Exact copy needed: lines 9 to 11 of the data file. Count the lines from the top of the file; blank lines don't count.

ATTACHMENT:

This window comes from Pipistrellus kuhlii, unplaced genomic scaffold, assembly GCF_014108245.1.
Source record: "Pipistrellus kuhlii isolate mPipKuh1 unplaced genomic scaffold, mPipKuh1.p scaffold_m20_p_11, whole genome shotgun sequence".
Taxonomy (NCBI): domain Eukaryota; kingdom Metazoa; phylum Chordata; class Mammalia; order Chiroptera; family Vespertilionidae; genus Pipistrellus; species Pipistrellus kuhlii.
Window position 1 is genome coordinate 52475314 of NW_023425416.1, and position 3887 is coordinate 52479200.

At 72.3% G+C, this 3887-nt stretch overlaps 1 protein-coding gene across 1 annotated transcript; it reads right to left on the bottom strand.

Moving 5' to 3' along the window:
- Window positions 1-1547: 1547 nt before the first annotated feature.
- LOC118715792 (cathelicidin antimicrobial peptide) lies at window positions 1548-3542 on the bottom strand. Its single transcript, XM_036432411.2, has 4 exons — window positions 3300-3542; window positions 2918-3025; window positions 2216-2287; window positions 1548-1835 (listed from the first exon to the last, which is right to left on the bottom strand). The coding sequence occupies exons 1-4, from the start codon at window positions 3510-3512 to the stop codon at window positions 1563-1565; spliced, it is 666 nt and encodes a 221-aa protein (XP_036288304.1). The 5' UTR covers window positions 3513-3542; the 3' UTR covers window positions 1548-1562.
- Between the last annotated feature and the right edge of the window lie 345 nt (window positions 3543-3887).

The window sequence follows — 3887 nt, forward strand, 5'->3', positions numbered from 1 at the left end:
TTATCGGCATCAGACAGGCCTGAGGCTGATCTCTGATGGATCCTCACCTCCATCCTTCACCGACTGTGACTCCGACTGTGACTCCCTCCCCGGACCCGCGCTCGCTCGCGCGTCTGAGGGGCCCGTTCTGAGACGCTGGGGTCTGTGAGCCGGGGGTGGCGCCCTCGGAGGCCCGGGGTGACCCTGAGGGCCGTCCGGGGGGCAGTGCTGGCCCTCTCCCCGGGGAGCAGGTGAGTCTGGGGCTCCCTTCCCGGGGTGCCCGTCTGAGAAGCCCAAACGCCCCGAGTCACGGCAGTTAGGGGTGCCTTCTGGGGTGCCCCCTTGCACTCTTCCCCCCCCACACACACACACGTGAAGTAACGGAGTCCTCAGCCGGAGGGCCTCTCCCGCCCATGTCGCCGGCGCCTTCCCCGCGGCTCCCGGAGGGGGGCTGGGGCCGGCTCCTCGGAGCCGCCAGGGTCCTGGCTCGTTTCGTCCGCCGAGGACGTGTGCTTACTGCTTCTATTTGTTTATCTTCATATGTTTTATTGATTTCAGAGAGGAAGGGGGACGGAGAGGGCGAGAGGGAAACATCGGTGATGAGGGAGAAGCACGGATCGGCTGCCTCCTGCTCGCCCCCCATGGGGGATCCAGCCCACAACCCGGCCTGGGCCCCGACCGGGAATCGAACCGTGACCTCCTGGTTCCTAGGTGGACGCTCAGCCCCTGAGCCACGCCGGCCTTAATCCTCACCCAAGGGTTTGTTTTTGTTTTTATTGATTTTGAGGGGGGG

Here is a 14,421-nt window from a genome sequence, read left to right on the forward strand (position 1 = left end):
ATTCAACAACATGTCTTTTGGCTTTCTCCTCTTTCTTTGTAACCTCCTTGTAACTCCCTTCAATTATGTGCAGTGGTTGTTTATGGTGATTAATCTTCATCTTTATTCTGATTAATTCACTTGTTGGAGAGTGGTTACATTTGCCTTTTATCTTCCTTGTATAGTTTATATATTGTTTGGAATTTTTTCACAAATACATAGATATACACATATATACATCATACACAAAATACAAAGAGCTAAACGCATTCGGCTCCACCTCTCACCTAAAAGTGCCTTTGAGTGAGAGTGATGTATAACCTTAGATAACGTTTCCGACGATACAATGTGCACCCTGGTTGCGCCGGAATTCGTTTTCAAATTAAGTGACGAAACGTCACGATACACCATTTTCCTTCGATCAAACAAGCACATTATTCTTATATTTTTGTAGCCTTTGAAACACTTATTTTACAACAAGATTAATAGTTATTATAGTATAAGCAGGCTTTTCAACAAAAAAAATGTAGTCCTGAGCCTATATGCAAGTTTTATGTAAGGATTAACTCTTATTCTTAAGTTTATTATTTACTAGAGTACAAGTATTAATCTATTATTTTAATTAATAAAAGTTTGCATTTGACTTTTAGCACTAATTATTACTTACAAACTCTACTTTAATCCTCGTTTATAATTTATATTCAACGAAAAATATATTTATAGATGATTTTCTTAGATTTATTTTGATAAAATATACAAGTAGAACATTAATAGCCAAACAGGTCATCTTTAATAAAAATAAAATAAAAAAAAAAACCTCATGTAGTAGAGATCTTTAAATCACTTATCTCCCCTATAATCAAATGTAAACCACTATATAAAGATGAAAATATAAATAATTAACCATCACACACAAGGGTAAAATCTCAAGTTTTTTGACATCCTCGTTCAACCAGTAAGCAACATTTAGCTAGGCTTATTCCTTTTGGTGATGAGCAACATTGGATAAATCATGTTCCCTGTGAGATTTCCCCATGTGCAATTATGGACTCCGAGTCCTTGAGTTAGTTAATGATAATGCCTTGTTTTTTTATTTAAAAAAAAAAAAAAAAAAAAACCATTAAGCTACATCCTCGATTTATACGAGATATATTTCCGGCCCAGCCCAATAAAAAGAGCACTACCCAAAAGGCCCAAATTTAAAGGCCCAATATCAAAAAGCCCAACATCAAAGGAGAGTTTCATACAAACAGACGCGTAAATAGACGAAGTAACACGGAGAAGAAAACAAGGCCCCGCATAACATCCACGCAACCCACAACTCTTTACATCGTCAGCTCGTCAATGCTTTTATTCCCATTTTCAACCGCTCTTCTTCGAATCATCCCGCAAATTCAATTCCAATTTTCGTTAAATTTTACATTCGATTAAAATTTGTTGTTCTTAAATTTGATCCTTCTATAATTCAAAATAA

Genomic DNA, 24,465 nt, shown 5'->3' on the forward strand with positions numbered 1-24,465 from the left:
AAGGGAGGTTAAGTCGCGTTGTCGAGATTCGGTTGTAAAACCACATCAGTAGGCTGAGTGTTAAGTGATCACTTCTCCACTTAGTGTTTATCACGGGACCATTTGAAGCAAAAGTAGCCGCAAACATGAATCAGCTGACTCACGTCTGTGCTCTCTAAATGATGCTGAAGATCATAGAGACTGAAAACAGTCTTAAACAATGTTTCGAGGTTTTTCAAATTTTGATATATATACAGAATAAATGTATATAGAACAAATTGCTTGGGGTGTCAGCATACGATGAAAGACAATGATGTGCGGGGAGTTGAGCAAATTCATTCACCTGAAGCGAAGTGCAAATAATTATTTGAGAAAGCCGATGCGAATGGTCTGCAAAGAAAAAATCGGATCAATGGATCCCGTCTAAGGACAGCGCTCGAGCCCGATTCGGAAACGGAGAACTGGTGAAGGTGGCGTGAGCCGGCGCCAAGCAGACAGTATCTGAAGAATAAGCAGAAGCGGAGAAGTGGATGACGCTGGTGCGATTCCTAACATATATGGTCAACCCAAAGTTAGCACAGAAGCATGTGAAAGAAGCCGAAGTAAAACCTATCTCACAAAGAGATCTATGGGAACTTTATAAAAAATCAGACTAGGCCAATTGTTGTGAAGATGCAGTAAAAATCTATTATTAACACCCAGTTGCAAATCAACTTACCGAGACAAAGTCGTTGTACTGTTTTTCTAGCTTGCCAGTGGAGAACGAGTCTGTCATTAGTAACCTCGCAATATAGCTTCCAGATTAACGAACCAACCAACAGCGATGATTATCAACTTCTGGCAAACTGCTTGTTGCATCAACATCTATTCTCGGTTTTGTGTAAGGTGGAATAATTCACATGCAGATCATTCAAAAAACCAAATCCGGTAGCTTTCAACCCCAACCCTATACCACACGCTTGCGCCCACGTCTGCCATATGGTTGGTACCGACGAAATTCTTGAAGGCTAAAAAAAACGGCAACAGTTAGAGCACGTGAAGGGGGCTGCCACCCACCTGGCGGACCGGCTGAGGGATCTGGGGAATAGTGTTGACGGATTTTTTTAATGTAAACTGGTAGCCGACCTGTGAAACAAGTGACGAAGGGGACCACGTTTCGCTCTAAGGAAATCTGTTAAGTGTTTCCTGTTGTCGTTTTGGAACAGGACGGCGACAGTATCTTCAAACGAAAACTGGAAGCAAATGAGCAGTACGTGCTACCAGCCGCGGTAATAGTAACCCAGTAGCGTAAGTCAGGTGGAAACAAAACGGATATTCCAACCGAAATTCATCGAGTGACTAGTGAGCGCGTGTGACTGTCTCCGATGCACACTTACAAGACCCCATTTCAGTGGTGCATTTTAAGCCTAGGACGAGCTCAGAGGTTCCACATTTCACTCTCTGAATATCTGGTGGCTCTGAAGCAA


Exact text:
- Between the last annotated feature and the right edge of the window lie 345 nt (window positions 3543-3887).

The window sequence follows — 3887 nt, forward strand, 5'->3', positions numbered from 1 at the left end:
TTATCGGCATCAGACAGGCCTGAGGCTGATCTCTGATGGATCCTCACCTCCATCCTTCACCGACTGTGACTCCGACTGTGACTCCCTCCCCGGACCCGCGCTCGCTCGCGCGTCTGAGGGGCCCGTTCTGAGACGCTGGGGTCTGTGAGCCGGGGGTGGCGCCCTCGGAGGCCCGGGGTGACCCTGAGGGCCGTCCGGGGGGCAGTGCTGGCCCTCTCCCCGGGGAGCAGGTGAGTCTGGGGCTCCCTTCCCGGGGTGCCCGTCTGAGAAGCCCAAACGCCCCGAGTCACGGCAGTTAGGGGTGCCTTCTGGGGTGCCCCCTTGCACTCTTCCCCCCCCACACACACACACGTGAAGTAACGGAGTCCTCAGCCGGAGGGCCTCTCCCGCCCATGTCGCCGGCGCCTTCCCCGCGGCTCCCGGAGGGGGGCTGGGGCCGGCTCCTCGGAGCCGCCAGGGTCCTGGCTCGTTTCGTCCGCCGAGGACGTGTGCTTACTGCTTCTATTTGTTTATCTTCATATGTTTTATTGATTTCAGAGAGGAAGGGGGACGGAGAGGGCGAGAGGGAAACATCGGTGATGAGGGAGAAGCACGGATCGGCTGCCTCCTGCTCGCCCCCCATGGGGGATCCAGCCCACAACCCGGCCTGGGCCCCGACCGGGAATCGAACCGTGACCTCCTGGTTCCTAGGTGGACGCTCAGCCCCTGAGCCACGCCGGCCTTAATCCTCACCCAAGGGTTTGTTTTTGTTTTTATTGATTTTGAGGGGGGG